The threat to New York City’s public spaces

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Can New York keep its public spaces pleasant? To see the importance of policing “nuisance” crime, consider three key areas in Manhattan — Times Square, Bryant Park and the Columbus Circle fountain.

When then-Mayor Ed Koch wanted to turn part of Times Square into a pedestrian plaza in 1982, theater mogul Gerald Schoenfeld warned it would “become a place for vendors or three-card monte operators.”

Twenty-five years later, Mayor Bloomberg did it — and Schoenfeld’s prediction has come true.

Police Commissioner Bill Bratton joked to a Broadway Association lunch this month that “there is no longer a Broadway. It is…a trailway.”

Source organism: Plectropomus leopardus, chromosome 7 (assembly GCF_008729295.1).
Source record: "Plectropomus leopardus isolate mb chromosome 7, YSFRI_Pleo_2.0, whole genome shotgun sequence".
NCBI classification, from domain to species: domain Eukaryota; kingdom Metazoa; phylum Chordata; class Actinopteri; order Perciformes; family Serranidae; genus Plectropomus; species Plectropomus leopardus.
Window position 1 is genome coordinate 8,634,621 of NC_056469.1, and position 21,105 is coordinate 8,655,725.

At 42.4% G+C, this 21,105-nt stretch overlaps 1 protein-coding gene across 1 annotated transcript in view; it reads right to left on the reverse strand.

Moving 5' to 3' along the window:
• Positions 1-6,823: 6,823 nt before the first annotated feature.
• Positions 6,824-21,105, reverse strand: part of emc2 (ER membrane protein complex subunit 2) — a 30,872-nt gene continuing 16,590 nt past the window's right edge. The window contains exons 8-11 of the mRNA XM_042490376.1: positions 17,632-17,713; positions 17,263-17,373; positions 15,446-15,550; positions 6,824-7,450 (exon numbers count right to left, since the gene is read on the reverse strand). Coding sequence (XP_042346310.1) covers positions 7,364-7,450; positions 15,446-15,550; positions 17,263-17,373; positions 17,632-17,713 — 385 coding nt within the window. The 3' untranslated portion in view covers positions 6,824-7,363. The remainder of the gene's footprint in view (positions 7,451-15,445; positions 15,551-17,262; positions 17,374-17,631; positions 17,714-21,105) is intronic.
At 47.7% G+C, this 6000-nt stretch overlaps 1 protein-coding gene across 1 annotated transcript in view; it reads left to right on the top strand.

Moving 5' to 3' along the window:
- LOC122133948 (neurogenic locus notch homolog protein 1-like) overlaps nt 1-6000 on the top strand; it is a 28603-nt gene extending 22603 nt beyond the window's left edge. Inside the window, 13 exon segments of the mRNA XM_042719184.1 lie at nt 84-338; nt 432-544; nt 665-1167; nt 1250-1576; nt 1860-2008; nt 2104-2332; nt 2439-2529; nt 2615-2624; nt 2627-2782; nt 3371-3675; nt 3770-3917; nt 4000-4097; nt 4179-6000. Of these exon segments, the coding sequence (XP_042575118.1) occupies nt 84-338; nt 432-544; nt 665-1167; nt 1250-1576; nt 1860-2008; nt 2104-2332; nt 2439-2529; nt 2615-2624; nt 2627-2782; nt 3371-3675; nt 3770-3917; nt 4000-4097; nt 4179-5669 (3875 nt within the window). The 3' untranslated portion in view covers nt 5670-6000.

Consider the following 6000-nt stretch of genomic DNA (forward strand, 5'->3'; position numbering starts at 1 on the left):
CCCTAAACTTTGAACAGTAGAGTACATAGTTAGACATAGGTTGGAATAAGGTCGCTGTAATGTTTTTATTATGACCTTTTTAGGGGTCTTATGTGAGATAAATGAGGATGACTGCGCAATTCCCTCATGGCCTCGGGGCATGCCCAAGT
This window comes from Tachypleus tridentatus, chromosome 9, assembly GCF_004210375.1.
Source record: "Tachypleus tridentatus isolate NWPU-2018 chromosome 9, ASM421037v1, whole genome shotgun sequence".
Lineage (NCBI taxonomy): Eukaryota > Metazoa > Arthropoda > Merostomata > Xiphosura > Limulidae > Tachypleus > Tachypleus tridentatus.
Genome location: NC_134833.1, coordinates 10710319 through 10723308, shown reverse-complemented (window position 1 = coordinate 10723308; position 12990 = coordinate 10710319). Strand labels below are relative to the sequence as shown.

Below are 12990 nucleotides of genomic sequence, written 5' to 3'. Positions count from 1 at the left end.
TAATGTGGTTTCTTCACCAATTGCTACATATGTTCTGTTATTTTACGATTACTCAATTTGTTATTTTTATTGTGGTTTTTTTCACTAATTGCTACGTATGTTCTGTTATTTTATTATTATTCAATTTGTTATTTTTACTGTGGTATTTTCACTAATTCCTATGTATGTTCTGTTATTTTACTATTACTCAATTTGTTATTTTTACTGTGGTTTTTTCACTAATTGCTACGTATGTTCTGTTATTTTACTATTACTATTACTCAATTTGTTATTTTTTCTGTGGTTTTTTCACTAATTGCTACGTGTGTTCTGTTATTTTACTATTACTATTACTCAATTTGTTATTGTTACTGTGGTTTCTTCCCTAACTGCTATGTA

Cookie Monster, Elmo and other characters soliciting, er, donations are the “unintended consequences of a well-intended act,” Bratton said.

That doesn’t mean Bloomberg was wrong. By the mid-2000s, annual visitors to New York were up by 17.4 million over the 1990 level; tourism’s up another 10 million since.

And almost everyone who comes to town stops by Times Square. With other added foot traffic from workers from new office towers and commuters from new apartments to the east, tearing out the pedestrian plazas would be untenable.

But so is the disorder that now plagues the square.


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